Back in the Studio

November 12, 2009
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I have been back in the studio making work again after too long of a hiatus. Two very crucial and important deadlines are looming in front of me. I don’t work well under stress, but of late, I am pleased with the direction my design process is taking, as difficult as it may be.

I usually start the process with an involved series of glaze tests. After moving to my new location, I made a conscious decision to defer making work for my gas kiln. In fact, my gas kiln still does not have its stack installed. Rather, I have been exploring surfaces in my electric kiln at cone 6-7. I am a good technician and understand how things work in that environment. My testing procedure consists of taking a singular glaze that has certain amounts of specific materials that provide the possibility of rich glaze surface development. I then use a sequence of both commercial stains and earth oxides in various combinations. I save all my 100 gram glaze tests and then have a “Slop Glaze” for that specific date. My firing cycle is also very specific and incorporates a cooling cycle.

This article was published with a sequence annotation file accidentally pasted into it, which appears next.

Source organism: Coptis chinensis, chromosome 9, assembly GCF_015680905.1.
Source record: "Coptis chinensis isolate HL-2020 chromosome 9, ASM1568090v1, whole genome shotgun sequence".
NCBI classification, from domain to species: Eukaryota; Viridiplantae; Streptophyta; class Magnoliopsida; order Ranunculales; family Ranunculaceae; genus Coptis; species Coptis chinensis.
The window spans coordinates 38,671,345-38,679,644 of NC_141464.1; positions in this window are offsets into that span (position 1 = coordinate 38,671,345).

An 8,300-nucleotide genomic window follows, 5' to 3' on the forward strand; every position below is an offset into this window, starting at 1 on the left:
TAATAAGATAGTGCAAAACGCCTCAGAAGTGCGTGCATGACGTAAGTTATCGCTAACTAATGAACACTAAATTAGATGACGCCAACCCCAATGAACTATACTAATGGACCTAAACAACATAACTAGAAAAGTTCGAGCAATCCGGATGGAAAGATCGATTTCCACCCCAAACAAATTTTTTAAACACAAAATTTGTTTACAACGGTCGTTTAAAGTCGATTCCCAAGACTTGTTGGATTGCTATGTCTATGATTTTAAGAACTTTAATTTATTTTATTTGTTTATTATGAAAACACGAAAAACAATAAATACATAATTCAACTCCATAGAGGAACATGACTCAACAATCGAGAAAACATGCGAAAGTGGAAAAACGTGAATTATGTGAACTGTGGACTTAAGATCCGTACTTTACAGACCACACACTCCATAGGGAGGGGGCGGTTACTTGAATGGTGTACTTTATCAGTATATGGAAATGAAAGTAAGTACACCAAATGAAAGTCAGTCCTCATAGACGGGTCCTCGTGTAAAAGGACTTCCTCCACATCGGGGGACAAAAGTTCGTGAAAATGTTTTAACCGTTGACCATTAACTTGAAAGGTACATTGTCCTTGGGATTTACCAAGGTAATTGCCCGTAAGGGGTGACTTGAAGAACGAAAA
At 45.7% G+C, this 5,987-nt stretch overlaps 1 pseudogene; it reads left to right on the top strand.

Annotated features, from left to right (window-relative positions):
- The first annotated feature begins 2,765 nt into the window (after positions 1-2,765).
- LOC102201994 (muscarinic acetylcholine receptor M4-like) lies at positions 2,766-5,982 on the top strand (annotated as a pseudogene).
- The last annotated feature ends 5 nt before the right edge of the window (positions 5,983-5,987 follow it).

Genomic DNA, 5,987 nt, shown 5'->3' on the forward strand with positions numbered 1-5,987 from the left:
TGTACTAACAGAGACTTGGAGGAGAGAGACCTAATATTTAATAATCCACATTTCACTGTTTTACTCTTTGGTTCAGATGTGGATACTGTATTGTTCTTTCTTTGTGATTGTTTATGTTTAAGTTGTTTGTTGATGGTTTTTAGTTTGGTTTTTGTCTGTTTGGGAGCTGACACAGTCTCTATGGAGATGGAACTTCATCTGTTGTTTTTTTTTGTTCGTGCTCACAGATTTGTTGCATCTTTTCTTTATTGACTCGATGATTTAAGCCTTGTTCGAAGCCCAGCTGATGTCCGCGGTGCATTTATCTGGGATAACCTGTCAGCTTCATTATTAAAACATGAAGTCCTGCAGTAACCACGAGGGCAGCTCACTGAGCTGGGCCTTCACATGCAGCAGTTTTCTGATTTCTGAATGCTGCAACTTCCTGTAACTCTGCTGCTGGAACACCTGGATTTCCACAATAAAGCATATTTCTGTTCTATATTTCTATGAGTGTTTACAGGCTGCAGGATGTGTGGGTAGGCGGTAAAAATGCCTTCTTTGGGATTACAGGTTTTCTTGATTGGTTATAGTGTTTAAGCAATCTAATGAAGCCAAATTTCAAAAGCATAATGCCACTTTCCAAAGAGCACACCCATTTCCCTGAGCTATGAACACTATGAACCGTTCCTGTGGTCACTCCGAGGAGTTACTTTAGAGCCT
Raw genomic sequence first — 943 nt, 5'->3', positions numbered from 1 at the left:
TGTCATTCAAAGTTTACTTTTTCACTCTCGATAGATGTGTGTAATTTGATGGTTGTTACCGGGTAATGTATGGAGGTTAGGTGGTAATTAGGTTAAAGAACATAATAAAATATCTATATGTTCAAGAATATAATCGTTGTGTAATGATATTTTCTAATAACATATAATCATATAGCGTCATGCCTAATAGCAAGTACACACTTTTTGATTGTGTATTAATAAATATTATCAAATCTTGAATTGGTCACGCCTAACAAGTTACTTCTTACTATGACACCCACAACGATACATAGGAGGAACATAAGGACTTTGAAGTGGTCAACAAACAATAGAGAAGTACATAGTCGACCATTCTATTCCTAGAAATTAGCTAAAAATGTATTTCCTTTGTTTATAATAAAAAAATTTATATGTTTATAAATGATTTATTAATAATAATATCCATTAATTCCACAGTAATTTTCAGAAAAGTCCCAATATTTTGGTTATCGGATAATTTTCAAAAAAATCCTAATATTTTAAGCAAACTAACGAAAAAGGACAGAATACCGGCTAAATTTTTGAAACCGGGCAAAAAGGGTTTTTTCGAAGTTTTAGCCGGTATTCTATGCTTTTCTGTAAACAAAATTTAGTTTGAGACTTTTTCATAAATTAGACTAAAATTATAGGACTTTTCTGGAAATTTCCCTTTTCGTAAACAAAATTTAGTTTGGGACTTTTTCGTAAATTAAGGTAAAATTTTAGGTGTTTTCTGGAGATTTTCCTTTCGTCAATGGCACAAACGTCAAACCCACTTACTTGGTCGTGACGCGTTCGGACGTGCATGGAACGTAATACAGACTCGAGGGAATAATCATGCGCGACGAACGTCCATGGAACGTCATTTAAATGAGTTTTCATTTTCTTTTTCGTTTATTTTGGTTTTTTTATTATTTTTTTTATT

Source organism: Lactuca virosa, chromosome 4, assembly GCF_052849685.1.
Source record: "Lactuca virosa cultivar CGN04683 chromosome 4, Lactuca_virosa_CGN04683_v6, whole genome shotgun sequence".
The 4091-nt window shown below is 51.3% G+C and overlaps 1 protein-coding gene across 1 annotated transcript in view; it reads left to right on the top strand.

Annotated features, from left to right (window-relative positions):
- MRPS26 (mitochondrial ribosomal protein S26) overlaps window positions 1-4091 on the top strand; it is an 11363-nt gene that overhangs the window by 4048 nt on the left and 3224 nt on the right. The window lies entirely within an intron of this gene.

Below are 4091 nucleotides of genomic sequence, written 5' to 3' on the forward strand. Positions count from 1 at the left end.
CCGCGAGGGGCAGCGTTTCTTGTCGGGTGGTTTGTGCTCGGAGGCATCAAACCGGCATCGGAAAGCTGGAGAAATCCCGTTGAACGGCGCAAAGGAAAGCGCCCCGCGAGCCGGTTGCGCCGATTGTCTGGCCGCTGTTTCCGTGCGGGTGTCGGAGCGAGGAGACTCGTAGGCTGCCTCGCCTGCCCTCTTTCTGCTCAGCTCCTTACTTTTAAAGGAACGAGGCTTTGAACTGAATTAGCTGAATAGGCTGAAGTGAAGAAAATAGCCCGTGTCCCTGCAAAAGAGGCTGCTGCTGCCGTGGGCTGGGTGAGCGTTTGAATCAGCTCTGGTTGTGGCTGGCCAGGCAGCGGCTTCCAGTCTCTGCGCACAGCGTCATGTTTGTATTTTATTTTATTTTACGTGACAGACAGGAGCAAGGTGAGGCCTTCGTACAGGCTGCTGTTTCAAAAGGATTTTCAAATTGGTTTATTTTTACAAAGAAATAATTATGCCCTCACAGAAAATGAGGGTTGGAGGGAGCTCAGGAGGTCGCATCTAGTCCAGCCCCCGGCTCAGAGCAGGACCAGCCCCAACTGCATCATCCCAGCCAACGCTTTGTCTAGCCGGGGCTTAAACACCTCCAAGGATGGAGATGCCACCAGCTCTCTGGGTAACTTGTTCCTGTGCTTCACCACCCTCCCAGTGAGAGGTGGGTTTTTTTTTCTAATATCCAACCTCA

After several days of testing and firing, I am quite happy with the results. I made some of the glazes into small batches and then glazed a full load. The results exceeded my expectations. I guess I am lucky, or maybe I just know some things!

I am, though, in kind of a rut. I have plenty of ideas. These ideas come from past forms, things I see around me, other artists’ works, and a myriad of other influences. But what to make? It’s easy to go back and make things that are familiar. My hands know how easy it is to make them. But my brain thinks otherwise. It wants to be challenged, it wants me to stretch with new ideas, new work, new forms. And it is difficult. There is so much to move through the funnel to get some core ideas that are challenging. In fact, they are so challenging for me that they are outside of my comfort zone, and that is precisely what makes them interesting.

I have a few weeks of hard work in front of me. While I am confident in my abilities, I also understand that “you don’t have to look for problems in ceramics…they will find you.” I am hoping such a search will not be necessary! I’ll be hard to find.

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